You First

Once upon a time, or maybe 2 years ago, I got mad about something and wrote a post called Mean Streak. I felt kind of bad about it, hence the name and tone of the piece. I really wanted to call the post YOU FIRST. The current political climate in America has erased any guilt I feel about thinking YOU FIRST in response to the stupid argument: “we are all going to die someday”.

For those in the TL;DR class–what I was mad about 2 years ago was some damn social media comments on Angelina Jolie choosing preventative mastectomy due to her BRCA+ status. Some jerk went on a tangent about how we (Americans? society?) waste too much money on life-extending medical procedures, whether they be preventative exercises like Jolie’s, or those in the end stages of cancer, taking whatever medications they can, price be damned, to have a few extra weeks with their kids. He argued that we all die, and it was irresponsible (or something) to leave the family with a mound of medical debt. The “we’re all gonna die sometime” is a particularly callous point of logic when you are the one closer to death, believe me. Because, yeah, it is true, we indeed ARE all going to die at some point. Where things get tricky are the who and the when and the how.

For most of 2017 the repeal and replace debate has dragged on, zombie bills keep rising up. Those of us who’ve benefited from the Patient Protection and Affordable Care Act live on tenterhooks. In my activism role, I have been haunting the dark areas of the internet–political Twitter–and have often been enraged and sickened. Actually, I kind of stay that way. I remember being so upset when Kennedy was on Fox News and used the “we’re all going to die someday” argument, embellishing it with things like liberals don’t have a direct line to heaven, so there is no way any of us can know exactly when we will die. Her conclusion being that activists should settle down about whatever zombie repeal bill was in the news that day.

Note–most people know by now, but if not, yes, Kennedy was that annoying MTV VJ back in the 90s, hosted “Alternative Nation”. I did not like her back then, and I absolutely loathe her now.

Oh Kennedy, instead of being on MTV, you should’ve taken some classes in math or stats & probabilities or something. Granted, I avoided those classes too. But having cancer, I’m a little more aware of how it all works. For me, it is so, so simple. If I cannot afford health insurance, I will skip all my annual visits–oncologist, gynecologist, and even the GP. If cancer comes back, it will not be found. If it gets to the point I notice it, and it is found, I will not get treatment. See, that’s the advantage of having cancer a few years ago–I know how much every little thing costs. So I will die. Now, maybe I only have a 20-30% chance of recurrence, that isn’t too bad. Except guess what? I’ve been in those low probability categories before: my chance of getting cancer was not 1 in 8 (that’s lifetime risk), it was 1 in 233 (age 39); only 20% of us are HER2+, mammograms are only 80% effective–guess who got a false negative? So yeah, I’m not a fan of probability.

Sure there are many “ifs” in my line of thinking. So I can’t just jump to a slogan of “repealing ACA will kill me!” No, I don’t know this for sure. I just know the probability of repeal being a factor in my death is higher than that of Kennedy’s probability, or anyone else making that stupid “we’re all gonna die sometime” argument. See what I mean? Understand why I get angry about it?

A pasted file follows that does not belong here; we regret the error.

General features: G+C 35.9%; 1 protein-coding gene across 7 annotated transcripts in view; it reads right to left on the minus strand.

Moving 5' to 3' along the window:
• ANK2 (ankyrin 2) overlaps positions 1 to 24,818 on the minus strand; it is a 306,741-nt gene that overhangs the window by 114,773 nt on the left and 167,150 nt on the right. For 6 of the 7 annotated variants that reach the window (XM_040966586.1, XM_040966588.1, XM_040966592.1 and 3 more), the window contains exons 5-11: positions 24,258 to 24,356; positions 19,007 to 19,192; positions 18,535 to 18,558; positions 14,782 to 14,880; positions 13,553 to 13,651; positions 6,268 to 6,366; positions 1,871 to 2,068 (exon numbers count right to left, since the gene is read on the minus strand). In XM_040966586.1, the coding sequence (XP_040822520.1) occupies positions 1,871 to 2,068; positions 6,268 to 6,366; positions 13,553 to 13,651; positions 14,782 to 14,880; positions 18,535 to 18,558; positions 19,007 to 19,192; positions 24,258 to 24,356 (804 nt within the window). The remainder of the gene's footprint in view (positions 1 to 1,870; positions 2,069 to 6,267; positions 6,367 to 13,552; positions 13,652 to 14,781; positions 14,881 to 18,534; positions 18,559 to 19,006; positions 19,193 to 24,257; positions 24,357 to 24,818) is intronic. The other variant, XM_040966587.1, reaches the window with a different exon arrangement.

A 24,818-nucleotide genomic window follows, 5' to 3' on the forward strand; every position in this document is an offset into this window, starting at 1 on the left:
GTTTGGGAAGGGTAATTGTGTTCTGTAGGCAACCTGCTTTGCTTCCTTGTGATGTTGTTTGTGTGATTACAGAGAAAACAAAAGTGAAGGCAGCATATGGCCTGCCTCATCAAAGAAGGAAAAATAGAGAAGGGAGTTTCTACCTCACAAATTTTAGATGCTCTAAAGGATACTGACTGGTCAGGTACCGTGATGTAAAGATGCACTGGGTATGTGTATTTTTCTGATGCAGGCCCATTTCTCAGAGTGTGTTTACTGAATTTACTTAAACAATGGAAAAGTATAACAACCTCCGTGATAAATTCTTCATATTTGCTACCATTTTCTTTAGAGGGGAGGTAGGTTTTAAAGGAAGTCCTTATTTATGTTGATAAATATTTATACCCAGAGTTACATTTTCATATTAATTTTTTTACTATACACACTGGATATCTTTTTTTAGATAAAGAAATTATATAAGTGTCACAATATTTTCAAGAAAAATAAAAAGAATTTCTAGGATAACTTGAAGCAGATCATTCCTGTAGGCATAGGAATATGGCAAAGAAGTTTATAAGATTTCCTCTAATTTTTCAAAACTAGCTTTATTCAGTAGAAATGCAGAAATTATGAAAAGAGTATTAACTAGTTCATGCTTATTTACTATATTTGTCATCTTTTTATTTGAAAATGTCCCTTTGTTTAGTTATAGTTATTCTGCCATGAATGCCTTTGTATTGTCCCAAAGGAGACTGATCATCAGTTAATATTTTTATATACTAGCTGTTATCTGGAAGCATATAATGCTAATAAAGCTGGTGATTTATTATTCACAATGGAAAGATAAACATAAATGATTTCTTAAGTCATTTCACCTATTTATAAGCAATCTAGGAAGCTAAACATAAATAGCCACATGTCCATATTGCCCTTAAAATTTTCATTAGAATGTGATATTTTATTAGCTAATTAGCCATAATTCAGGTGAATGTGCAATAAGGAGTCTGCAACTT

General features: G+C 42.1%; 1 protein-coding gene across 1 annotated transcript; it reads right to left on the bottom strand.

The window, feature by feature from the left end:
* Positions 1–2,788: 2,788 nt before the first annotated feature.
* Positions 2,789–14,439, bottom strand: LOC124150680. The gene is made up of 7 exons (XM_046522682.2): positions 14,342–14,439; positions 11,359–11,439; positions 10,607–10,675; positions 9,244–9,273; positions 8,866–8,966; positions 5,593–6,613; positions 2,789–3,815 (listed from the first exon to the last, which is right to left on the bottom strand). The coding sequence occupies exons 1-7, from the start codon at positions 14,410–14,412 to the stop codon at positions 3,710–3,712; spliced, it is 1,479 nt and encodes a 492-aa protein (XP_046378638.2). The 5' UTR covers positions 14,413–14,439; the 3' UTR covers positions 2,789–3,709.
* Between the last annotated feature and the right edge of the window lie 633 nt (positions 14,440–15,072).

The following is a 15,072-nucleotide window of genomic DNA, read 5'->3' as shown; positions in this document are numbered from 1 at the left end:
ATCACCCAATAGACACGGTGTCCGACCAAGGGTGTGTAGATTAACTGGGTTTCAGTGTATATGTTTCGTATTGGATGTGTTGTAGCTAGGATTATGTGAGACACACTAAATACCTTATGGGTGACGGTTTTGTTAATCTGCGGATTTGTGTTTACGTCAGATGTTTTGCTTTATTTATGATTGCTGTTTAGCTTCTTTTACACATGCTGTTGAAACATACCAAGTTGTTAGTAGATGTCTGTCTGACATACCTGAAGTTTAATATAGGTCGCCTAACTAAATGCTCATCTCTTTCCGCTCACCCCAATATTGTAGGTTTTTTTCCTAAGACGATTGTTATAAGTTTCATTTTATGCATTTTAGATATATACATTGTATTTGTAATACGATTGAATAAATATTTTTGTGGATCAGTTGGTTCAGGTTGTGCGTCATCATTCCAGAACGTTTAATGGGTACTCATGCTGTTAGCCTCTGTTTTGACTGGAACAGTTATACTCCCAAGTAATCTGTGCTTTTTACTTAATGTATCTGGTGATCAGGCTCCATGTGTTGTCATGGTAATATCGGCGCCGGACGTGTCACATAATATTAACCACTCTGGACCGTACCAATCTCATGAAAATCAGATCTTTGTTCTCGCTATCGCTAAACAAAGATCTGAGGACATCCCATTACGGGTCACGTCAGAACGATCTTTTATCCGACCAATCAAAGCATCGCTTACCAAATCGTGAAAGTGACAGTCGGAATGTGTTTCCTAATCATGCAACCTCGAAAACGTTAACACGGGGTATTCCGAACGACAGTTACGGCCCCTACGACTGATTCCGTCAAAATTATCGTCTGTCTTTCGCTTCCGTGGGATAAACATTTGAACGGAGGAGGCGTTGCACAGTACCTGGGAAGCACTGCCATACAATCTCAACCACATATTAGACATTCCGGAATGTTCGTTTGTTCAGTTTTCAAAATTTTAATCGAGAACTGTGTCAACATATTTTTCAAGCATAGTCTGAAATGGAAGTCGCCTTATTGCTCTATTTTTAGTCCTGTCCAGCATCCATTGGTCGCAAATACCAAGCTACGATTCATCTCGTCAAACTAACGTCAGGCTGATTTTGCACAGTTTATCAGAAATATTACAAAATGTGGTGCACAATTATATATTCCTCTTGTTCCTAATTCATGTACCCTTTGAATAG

Kennedy made this comment earlier this year, in the summer. I just shut it away because I was SO angry, and because, as my fellow resisters know, there are just too many things happening all the time now. I literally cannot pay attention to every little thing. But the memory of it came roaring back listening to Mike Pesca’s podcast “The Gist” last week. He was interviewing one of my favorite health policy reporters, Sarah Kliff, and they were discussing if slogans or arguments that cutting CSRs, Medicaid, and Medicare would really cause actual deaths. Kliff, being smart and journalist-like, cited studies proving yes indeed, a line, however long, can be drawn from lack of health insurance to death outcomes. Like my own example, there a number of “ifs” in that line. But, like I said, I had some improbable things happen to me, and it ended in cancer, and it sucked. I realize Pesca was just pointing out that hyperbole-style slogans are not exactly accurate, there is a great deal of explaining that has to go with it. He isn’t wrong; I’ve always had problems with breast cancer awareness slogans. Easy, tweetable things like “a mammogram saved my life” or “early detection saves lives” are debatable. Don’t get me started on the “feel your boobies” shit. But I see how they work. Easy, short messages succeed–along with cute merch, of course. So I engage in hyperbole–in spite of hating it–my own self now. Yeah, stopping CRSs, repeal without replace, that stuff will kill me (quite likely, see I have to include a disclaimer at least here, just can’t go full hyperbole).

So is it any wonder, now that I embrace overwrought slogans and bitchy quips, that when someone uses the pithy “we all gotta die sometime”, that I snap back with “yes we do, but you first!”? And, no, I don’t feel bad about it all. Two years ago, I did feel bad. I know it isn’t a nice sentiment. But the crass times we live in, with the lack of civility, have cured me of caring much if I sound downright mean. I remember crying on November 9, 2016. I was sobbing on the phone, explaining to my mother that I felt that this country was telling me it did not care if I died, because so many people voted in a Congress committed to repeal. She thought I was making a leap. But given the amount of “we all die sometime” sentiment I see expressed around the repeal debates, no I was not making a leap.